>
> // use of a class wrapper:
> class F
> {
>    this(int i) { this.i = i; }
>    creal opCall(real x) { return f(x, i); }
>    private int i;
> }
>
> F f2 = new F(2);
> real x = ...;
> creal result = f2(x); // same as f(x, 2);
>
> // struct wrapper
> struct F2
> {
>    int i;
>    creal opCall(real x) { return f(x, i); }
> }
>
> F2 f2 = { 2 };
> real x = ...;
> creal result = f2(x);
>
>> Why would this be nice? As an example, say you have a function that
>> calculates the derivative of another function at a certain point:
>>
>>   real derivative(real function(real), real z);
>>
>> With the above notation I can use this for functions of several variables:
>>
>>   real f(real x, real y) { ... };
>>   auto dfdx = derivative( f(real, 1.23), 4.56 );
>>
>> As an added bonus, I can even differentiate with respect to y:
>>
>>   auto dfdy = derivative( f(1.23, real), 4.56 );
>>
>> Already, there are several ways to do similar things, but in my opinion
>> they are not as good:
>>
>> 1. Use templates
>> Nice, but only works when the pre-specified arguments are known at compile
>> time. (Or is there some trick I don't know about?)
>>
>> 2. Use functors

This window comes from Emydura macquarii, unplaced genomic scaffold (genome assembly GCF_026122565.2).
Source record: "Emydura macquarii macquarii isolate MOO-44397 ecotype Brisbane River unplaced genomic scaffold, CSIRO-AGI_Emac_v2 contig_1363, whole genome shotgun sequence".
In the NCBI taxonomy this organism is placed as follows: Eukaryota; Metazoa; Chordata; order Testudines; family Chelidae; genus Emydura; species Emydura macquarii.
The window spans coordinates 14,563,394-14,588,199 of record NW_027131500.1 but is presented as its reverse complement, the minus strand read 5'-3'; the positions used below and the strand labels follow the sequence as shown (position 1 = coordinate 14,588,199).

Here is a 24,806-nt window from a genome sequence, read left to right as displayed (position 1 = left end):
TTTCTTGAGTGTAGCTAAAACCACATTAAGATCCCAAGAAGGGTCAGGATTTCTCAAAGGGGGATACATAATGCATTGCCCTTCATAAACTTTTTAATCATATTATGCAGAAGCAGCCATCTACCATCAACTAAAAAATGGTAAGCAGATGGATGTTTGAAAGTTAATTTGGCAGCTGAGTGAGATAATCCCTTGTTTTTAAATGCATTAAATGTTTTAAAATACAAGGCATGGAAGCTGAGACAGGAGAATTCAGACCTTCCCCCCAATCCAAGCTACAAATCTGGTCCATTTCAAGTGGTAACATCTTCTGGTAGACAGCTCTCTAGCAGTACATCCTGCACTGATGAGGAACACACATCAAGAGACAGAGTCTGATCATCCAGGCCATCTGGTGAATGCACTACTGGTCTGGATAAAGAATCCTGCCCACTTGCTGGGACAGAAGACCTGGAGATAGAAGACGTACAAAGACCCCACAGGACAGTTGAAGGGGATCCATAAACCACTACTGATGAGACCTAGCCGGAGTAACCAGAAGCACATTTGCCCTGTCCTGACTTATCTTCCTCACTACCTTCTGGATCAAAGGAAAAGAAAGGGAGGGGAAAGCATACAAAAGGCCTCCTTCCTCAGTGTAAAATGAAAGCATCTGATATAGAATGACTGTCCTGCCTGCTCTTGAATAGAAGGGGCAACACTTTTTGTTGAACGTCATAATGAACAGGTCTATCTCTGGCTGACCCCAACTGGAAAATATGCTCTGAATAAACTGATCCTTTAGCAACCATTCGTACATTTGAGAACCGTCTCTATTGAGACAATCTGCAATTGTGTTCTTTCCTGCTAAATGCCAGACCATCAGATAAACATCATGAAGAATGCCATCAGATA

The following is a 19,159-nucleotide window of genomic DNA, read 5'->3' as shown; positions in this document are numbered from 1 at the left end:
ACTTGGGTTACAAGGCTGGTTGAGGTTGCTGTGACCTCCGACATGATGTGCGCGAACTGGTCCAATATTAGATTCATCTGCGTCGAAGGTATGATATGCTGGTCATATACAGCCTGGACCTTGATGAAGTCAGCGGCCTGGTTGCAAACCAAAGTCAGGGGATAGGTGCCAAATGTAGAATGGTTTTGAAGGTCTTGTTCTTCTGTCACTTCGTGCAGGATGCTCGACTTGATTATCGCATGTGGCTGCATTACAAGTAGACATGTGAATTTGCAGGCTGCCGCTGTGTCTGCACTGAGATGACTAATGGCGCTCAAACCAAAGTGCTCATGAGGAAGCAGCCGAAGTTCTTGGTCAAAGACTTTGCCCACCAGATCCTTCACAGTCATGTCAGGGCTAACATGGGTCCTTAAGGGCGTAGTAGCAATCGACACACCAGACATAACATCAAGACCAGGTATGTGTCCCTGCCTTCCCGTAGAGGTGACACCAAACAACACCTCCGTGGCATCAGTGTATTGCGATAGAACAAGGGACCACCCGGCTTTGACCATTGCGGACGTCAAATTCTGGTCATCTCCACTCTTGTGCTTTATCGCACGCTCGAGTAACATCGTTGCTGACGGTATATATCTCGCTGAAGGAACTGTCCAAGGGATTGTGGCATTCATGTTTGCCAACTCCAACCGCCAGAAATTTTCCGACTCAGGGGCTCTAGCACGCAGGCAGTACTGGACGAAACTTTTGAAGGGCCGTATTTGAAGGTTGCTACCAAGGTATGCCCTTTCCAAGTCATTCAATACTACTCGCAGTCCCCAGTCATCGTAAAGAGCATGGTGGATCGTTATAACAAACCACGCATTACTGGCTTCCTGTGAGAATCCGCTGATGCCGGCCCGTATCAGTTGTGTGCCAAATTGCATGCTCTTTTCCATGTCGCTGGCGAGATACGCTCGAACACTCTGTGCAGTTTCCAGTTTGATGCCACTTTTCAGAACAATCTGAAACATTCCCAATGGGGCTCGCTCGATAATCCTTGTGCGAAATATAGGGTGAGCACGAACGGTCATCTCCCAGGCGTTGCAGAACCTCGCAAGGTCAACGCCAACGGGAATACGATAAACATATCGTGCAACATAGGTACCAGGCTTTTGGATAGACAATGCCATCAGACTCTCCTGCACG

>> This works, but leads to worse performance and is in my opinion less
>> elegant. One has to type a lot of code just to define simple functions.
>>
>> 3. Use wrapper functions
>> Same problems as (2), and also leads to use of global variables.
>>
>> 4. The GSL way: Pass remaining arguments in a void* pointer.
>> Example:
>>
>>   real derivative(real function(real, void*), real z);
>>
>> IMO, this is UGLY, not to mention un-D-ish.
>>
>>
>> I mainly use D for numerical computations, hence the examples above. But
>> I'm sure there are many other uses for such a feature. What do you think?

Sounds like what you want is partial evaluation
(http://en.wikipedia.org/wiki/Partial_evaluation) but done at run
time.
That's only going to be possible if there's a compiler built into the
runtime.  So not possible currently.

--bb
October 17, 2008
Re: Partial argument specification
Bill Baxter wrote:
> On Fri, Oct 17, 2008 at 8:51 PM, Denis Koroskin <2korden@gmail.com> wrote:
>> Lars Kyllingstad <public@kyllingen.nospamnet> писал(а) в своём письме Fri,
>> 17 Oct 2008 15:27:52 +0400:
>>
>>> Hello,
>>>
>>> There is a feature I would very much like to see in D. I don't know if it
>>> has been discussed before, or whether is's even possible, but I'm just going
>>> to throw it out here. Please tell me what you think.
>>>
>>> Suppose you have a function that takes a certain number of arguments, say
>>>
>>>   creal f(real x, int i);
>>>
>>> Then it would be neat if one could specify just some of the arguments, and
>>> have the result be a pointer to a function that takes the remaining
>>> arguments. To clarify, the type of
>>>
>>>   f(real, 2)
>>>
>>> would then be
>>>
>>>   creal function(real)
>>>
>> You *have to* store an "int i" parameter somewhere unless you want to be a
>> compile time constant. Use a template in this case. Alternatively use a
>> struct or class wrapper. Struct won't allocate heap, class gives more
>> flexibility. Delegates allow contruction on-fly without (even more
>> flexibility) at the cost of additional overhead.